Experiment

Figure 16.18 shows a modified Japanese female average face created from 12 faces after correcting for size differences. It was matched with the unmodified average face (Figure 16.19) created from the same faces but without correcting for size. The two average faces are shown together in Figure 16.20.

Figure 16.20 Modified Japanese female average from 12 faces after correcting for size (gray with red profile line) versus unmodified Japanese female average from the same 12 faces without correcting for size (pink with green profile line).

Figure 16.20 Modified Japanese female average from 12 faces after correcting for size (gray with red profile line) versus unmodified Japanese female average from the same 12 faces without correcting for size (pink with green profile line).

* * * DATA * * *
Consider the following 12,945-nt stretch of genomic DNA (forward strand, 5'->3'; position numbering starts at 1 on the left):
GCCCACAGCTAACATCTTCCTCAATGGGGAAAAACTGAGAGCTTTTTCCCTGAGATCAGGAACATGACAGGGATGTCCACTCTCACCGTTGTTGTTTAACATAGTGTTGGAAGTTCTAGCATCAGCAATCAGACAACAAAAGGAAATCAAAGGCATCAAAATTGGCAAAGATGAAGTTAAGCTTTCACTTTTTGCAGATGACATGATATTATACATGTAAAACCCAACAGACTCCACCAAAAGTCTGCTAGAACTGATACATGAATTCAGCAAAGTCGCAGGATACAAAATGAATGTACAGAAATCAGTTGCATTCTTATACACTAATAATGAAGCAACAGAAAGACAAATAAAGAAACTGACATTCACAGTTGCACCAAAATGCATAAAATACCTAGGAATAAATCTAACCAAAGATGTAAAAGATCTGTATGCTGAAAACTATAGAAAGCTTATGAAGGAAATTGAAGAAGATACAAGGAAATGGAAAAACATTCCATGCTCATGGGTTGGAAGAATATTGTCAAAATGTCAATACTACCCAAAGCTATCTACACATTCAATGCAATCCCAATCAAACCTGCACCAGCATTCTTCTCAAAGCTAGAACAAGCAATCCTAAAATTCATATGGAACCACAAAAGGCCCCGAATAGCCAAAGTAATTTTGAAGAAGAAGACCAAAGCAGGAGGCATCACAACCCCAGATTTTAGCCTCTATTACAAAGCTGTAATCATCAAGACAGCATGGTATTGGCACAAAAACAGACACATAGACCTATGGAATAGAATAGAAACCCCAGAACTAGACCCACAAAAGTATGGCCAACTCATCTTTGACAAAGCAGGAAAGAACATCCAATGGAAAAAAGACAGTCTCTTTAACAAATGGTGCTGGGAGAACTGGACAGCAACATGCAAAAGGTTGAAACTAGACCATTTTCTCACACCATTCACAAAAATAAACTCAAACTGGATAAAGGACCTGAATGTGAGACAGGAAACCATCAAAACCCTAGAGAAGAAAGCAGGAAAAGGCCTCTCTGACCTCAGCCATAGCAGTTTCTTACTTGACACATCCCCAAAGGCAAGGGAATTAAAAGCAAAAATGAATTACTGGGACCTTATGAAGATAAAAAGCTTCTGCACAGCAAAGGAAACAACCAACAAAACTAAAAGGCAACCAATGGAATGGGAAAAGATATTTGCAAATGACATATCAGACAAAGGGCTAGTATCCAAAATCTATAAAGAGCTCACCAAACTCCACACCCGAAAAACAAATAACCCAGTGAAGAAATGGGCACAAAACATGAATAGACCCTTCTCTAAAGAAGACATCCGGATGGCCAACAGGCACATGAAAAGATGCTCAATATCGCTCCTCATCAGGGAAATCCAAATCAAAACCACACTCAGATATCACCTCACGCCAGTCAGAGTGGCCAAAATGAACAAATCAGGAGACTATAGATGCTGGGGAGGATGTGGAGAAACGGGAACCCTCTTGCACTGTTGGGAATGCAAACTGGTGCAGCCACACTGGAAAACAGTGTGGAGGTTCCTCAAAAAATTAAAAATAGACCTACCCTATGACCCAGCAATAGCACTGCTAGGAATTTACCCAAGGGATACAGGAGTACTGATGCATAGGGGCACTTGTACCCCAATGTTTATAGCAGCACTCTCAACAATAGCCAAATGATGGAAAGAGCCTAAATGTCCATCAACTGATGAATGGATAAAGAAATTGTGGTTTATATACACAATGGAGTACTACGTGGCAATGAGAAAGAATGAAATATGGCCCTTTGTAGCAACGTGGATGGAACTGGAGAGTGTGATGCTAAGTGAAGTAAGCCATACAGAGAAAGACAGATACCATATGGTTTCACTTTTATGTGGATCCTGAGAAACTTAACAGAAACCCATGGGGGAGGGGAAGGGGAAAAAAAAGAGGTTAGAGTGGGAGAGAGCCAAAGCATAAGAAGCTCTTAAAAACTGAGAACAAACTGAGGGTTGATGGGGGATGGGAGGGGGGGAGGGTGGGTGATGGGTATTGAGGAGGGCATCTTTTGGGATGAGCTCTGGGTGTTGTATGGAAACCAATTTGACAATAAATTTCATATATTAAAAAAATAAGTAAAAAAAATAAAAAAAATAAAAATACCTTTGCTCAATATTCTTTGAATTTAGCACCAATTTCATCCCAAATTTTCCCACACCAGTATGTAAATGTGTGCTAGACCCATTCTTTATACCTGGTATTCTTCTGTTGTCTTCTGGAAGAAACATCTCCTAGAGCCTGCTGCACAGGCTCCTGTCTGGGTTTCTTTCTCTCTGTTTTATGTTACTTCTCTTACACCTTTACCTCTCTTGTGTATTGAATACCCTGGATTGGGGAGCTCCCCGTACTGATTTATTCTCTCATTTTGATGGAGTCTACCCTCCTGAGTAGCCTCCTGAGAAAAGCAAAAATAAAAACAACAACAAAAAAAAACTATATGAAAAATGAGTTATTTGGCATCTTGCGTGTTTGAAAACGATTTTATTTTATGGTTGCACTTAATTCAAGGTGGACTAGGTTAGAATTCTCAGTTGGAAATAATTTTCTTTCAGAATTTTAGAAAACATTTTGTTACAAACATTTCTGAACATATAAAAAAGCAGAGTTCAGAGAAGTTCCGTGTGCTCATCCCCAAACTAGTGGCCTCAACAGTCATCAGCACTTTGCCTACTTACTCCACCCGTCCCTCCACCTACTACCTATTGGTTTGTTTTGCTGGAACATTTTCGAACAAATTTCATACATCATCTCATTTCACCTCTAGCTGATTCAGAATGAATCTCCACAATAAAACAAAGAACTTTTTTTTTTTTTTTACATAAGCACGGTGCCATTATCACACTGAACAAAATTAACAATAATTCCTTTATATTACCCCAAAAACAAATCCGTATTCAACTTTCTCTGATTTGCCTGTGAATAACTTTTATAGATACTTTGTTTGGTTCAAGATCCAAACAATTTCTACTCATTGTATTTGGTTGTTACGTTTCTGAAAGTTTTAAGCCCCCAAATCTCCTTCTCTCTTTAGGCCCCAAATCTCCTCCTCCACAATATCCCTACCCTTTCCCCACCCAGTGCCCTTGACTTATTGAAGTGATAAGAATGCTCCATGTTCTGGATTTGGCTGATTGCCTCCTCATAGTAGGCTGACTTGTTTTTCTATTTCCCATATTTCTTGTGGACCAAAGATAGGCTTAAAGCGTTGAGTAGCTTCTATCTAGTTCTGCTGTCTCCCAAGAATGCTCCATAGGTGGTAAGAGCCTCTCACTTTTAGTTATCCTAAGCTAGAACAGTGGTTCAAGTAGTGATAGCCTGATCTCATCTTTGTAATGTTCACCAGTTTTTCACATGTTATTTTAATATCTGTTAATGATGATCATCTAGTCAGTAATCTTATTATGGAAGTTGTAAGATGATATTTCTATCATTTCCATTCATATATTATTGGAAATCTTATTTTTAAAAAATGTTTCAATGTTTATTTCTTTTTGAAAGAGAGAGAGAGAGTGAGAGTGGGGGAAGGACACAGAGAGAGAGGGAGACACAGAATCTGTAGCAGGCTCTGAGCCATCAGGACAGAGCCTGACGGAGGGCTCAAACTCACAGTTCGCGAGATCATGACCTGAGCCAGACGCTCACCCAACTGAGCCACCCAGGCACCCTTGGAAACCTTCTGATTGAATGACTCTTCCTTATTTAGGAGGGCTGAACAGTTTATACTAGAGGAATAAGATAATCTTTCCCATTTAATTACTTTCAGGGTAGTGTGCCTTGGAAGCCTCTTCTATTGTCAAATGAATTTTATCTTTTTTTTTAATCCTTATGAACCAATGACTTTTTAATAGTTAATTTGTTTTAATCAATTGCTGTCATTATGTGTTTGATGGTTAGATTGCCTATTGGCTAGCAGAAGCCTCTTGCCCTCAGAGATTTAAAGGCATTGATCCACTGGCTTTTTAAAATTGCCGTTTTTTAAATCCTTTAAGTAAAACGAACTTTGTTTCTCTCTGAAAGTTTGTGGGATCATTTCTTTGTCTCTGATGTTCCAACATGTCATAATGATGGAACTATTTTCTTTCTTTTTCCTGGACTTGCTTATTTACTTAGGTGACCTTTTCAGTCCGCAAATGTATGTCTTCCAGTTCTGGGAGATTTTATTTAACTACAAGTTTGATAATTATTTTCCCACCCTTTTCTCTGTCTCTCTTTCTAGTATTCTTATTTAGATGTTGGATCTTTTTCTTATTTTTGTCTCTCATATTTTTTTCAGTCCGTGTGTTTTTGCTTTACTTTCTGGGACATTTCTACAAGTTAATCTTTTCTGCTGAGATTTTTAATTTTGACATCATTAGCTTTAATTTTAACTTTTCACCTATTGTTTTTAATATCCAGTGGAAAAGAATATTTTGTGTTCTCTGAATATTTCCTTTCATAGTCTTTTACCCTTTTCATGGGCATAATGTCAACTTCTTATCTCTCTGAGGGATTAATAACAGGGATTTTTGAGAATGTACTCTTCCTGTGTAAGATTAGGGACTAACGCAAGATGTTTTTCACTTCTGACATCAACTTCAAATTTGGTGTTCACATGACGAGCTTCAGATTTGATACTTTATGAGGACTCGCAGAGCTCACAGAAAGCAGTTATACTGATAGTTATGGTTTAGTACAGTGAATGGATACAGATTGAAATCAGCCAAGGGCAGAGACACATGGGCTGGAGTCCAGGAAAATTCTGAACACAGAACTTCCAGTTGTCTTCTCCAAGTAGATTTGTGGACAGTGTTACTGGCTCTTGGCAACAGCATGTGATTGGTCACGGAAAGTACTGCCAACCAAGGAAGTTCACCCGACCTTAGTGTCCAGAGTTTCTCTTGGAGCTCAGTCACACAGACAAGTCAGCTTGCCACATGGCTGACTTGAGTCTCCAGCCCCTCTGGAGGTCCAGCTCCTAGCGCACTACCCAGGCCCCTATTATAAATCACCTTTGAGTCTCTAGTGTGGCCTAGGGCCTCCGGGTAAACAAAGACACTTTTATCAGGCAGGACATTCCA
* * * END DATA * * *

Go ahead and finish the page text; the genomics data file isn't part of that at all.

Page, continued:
The matching value between the two averages was 1.00 mm. It can be inferred that correcting for size does not play a significant role in modifying the 3D morphology of the average face. It only corrects for the average outlines of the nose, mouth, and eyes. It is evident from Figures 16.18 and 16.19 that the facial features like the mouth, the nose, and the eyes are better and more cleanly outlined in the modified average when compared with those of the unmodified one. It is of interest that, in order to get such clean average outlines, more non-size-standardized faces are needed. When standardizing for size, averages are compared based on the shape factor as the size factor is excluded.

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